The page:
Which way do we go?

As general aviation comes to grips with the various opportunities to grow our community, we become aware that we face a few issues as well. First and foremost among those vexing problems may be the fact, and yes it is a fact, that we and our potential customer base speak different languages.

That matters, of course, because having the ability to communicate clearly is critical to the success of any business. This is especially true if you were hoping to make a profit and be involved in an endeavor that runs efficiently. It’s critical in aviation too, for reasons of safety if nothing else.

This comes to mind because of an experience I had at SUN ’n FUN this year. It involves a minor verbal exchange between two people who are both strangers to me. But it illustrates the opportunities and the challenges better that lie before us better than any imagined scenario I could create.

I was leaving the Pavilion area and headed down to SUN ’n FUN Radio for an interview when I encountered a middle age couple who looked lost. The man, who was wearing a backpack filled with the day’s needed supplies of water, snacks, sunscreen and such, was turning around in circles, clearly looking for something. The woman he was with, whom I can only assume was his wife, looked similarly befuddled.

The man with the backpack broke ranks with the standard male protocol and approached a passing pedestrian to ask directions. His question was telling. “Which way do we go to see the airplanes?” he asked.

Now let me give you a moment to ponder that scene. A couple has made it to Lakeland Linder Regional Airport. They’ve navigated the parking lot, purchased wristbands that provide them entry to the field through the gates. They’ve sauntered past innumerable aircraft on display outside the educational center, and they’ve made it past the main buildings that lead to the flightline. And yet at that point, when they are surrounded on all sides by literally thousands of aircraft that are just out of sight due to a cluster of trees, that is the moment they choose to accept that they are lost and have to ask directions to the airplanes.

The truth is they couldn’t miss the airplanes no matter which direction they headed off in. It would be impossible. From that spot on the field they were literally surrounded by airplanes on all sides, but they were oblivious to the opportunities all around them.

That sense of misdirection is not their problem, however. It’s ours. If those of us who are involved in general aviation can’t find a way to help those people find their way to the destination they are hoping to explore, we have lost the battle.

However, if we can find it within ourselves to personally lead them there, we can make points. Better yet, if we lead them there, make sure they are comfortable and confident that they’re in the right place, we could turn a loss into a victory.

Best of all, if we could get them there, make them feel welcome, and introduce them to the people who were best suited to answer their questions and make their experience a winner — that’s like winning the lottery.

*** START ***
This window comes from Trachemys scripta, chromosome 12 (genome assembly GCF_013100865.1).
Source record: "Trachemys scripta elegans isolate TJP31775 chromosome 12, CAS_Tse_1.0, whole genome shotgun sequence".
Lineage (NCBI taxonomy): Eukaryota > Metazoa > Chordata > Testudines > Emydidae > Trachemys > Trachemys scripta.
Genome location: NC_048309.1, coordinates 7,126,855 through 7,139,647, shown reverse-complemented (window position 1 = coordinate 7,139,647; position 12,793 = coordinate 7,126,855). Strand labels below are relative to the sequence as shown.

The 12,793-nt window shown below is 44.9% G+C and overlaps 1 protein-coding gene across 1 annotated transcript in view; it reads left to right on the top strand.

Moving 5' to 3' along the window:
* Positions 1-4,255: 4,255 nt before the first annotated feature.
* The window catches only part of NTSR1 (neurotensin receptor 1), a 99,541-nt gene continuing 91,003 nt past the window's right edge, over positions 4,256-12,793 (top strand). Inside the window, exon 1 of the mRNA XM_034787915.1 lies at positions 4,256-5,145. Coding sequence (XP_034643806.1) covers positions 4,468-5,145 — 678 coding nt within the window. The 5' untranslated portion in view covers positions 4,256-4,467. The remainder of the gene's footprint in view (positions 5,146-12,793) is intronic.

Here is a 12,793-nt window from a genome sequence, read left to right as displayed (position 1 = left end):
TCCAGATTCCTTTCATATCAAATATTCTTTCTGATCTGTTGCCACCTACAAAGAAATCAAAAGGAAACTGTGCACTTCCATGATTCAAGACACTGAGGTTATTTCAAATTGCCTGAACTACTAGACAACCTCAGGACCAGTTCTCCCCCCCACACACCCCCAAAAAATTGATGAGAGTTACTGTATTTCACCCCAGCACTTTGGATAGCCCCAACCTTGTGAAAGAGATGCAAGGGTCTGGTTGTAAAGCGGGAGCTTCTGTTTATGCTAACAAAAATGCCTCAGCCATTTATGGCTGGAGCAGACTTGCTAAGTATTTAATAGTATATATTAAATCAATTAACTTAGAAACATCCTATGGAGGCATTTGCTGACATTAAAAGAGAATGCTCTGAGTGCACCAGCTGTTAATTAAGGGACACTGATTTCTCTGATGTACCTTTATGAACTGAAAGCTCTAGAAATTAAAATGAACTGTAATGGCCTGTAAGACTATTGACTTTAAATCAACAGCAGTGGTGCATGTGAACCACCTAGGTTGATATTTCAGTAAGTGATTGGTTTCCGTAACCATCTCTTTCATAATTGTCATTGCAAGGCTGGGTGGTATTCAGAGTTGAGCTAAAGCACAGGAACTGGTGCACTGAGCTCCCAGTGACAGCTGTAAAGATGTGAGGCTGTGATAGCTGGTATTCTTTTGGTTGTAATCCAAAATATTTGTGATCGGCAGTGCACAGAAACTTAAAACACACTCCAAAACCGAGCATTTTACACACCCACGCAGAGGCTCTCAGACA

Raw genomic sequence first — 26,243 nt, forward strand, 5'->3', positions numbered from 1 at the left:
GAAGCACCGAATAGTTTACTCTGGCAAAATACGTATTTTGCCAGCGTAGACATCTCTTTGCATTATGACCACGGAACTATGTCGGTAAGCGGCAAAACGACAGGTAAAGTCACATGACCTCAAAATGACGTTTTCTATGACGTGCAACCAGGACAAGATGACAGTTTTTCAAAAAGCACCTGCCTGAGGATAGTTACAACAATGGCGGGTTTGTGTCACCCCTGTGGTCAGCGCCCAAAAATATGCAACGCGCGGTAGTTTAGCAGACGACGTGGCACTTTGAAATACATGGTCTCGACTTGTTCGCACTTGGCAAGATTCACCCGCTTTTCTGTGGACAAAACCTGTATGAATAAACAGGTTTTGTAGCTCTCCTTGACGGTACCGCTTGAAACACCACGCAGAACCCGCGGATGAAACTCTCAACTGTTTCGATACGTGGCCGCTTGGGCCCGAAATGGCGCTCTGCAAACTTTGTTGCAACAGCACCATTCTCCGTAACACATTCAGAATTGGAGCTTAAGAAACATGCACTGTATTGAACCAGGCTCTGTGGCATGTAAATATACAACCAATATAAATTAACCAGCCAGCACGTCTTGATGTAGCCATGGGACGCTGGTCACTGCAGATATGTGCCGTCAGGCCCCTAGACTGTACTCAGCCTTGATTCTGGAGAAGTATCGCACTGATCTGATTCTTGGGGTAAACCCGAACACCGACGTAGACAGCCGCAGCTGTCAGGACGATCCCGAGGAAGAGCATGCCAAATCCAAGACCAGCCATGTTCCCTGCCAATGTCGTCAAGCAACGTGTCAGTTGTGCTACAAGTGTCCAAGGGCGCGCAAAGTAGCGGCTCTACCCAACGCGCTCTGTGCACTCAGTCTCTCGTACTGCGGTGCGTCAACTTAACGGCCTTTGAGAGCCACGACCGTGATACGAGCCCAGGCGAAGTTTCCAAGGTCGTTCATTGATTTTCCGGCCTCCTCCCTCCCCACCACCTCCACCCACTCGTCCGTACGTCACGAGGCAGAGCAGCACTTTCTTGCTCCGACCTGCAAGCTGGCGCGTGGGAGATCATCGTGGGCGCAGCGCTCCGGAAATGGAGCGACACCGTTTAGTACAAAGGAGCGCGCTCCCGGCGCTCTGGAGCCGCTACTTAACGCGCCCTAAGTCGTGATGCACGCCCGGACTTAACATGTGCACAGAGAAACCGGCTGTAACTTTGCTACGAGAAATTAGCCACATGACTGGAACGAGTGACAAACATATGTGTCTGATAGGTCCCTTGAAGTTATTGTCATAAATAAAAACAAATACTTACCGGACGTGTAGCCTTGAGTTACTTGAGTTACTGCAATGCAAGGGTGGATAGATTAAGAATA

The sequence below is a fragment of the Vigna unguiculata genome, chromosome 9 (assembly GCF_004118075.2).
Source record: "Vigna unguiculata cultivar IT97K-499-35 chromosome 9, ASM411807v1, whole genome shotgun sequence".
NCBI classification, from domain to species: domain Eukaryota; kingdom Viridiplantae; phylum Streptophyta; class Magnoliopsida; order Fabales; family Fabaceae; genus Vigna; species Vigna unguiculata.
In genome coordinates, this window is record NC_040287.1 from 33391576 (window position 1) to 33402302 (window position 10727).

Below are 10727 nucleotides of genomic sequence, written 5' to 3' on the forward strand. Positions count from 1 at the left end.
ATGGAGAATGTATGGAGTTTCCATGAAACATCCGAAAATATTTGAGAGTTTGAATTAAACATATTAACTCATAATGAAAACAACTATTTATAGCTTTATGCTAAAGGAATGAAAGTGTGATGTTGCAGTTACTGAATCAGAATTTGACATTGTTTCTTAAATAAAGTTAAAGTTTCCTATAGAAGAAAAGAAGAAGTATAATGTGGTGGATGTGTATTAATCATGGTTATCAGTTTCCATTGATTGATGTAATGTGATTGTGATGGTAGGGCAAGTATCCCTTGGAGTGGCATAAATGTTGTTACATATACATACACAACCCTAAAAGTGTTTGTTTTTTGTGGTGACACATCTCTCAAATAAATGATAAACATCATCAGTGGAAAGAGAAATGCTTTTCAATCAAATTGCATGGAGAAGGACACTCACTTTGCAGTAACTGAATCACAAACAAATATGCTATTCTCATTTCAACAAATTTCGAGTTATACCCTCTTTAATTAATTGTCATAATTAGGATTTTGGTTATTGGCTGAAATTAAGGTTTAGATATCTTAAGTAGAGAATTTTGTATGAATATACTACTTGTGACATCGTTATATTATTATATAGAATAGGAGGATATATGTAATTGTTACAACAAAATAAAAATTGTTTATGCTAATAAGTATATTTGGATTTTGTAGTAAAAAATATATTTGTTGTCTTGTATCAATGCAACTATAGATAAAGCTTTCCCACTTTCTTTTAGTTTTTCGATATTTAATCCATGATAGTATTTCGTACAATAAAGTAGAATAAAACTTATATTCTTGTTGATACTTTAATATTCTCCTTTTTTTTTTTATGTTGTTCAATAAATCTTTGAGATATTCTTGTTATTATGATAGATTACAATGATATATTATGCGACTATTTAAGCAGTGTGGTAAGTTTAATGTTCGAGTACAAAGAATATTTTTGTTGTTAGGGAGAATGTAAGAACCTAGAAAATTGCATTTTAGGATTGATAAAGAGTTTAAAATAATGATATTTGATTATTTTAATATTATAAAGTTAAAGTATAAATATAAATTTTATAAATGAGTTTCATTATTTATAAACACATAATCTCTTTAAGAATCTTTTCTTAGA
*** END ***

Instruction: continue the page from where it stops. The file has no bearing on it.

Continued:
Fortunately, the stranger this lost gentleman asked for directions was familiar with the grounds, and familiar with leading the lost. He is a Civil Air Patrol volunteer attached to the Central Florida Aerospace Academy, which is located on the grounds of SUN ’n FUN, just across the street from the educational facility we all stood beside. He told them where the antiques and classics were, he told them how to find the warbirds. He gave them insight into the layout of the fly-in that gave them the confidence to march off hand-in-hand, confidently seeking out the aircraft they had come to see.

That’s a win for the GA team, you know. That random aviation guide took his job seriously, shared pertinent information in a way the neophyte visitor could understand, and made sure he was understood before he departed for his own adventure on the field.

Any of us could do the same, and we all should whenever we get the opportunity. Thankfully, I was there to see the situation unfold first-hand. Now, whenever somebody wanders up to me an asks, “Which way should I go?” I’ll have an answer for them, and a smile, and an offer to follow-up with additional assistance if its needed.

Imagine the potential for general aviation in the workplace, the school yard, the mall, or any social gathering spot – if only we could all adopt that same method of interaction and make it our personal practice on a regular basis. The possibilities stagger the mind.

Comments

  1. Steve says

    You’ve opened a touchy, yet important topic, Jamie, that should be of utmost importance to anyone involved in aviation, particularly pilots. It’s been said a little knowledge can be dangerous, but then a lot of knowledge more dangerous still — particularly when it comes to attracting those without knowledge. Often, in my experience, it seems we indulge in a (pinging) match to see who knows the most. My best response to my flight students sometimes is “I dunno, let’s look it up.” I believe a know-it-all attitude turns people off to aviation. I’ll always remember when I worked at Cessna how a fellow employee who should have known, had no idea that runways are numbered according to magnetic direction.

  2. says

    Come to KISM on May 4 or 5 and listen to Aviation Access Project change the conversation, the language, the attitude and the bottom line all in one transaction. We hear you Mr. Beckett, and know that we have listened.

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